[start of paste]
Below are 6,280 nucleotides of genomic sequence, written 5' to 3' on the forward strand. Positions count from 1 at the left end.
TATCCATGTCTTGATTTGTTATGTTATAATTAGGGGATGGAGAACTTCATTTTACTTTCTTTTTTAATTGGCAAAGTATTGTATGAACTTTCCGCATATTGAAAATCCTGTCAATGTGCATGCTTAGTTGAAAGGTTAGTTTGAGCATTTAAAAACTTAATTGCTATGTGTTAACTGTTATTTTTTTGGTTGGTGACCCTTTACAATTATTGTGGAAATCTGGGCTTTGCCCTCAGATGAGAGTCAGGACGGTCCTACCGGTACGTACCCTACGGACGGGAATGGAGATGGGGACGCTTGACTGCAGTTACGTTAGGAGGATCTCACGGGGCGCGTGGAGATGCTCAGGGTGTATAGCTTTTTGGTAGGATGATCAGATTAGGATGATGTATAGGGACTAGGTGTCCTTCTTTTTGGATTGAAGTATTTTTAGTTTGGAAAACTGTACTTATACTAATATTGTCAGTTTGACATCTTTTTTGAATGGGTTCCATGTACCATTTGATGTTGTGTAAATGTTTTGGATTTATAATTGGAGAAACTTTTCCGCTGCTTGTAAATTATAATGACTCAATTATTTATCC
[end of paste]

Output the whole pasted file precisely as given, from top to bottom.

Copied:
Below are 6,280 nucleotides of genomic sequence, written 5' to 3' on the forward strand. Positions count from 1 at the left end.
TATCCATGTCTTGATTTGTTATGTTATAATTAGGGGATGGAGAACTTCATTTTACTTTCTTTTTTAATTGGCAAAGTATTGTATGAACTTTCCGCATATTGAAAATCCTGTCAATGTGCATGCTTAGTTGAAAGGTTAGTTTGAGCATTTAAAAACTTAATTGCTATGTGTTAACTGTTATTTTTTTGGTTGGTGACCCTTTACAATTATTGTGGAAATCTGGGCTTTGCCCTCAGATGAGAGTCAGGACGGTCCTACCGGTACGTACCCTACGGACGGGAATGGAGATGGGGACGCTTGACTGCAGTTACGTTAGGAGGATCTCACGGGGCGCGTGGAGATGCTCAGGGTGTATAGCTTTTTGGTAGGATGATCAGATTAGGATGATGTATAGGGACTAGGTGTCCTTCTTTTTGGATTGAAGTATTTTTAGTTTGGAAAACTGTACTTATACTAATATTGTCAGTTTGACATCTTTTTTGAATGGGTTCCATGTACCATTTGATGTTGTGTAAATGTTTTGGATTTATAATTGGAGAAACTTTTCCGCTGCTTGTAAATTATAATGACTCAATTATTTATCC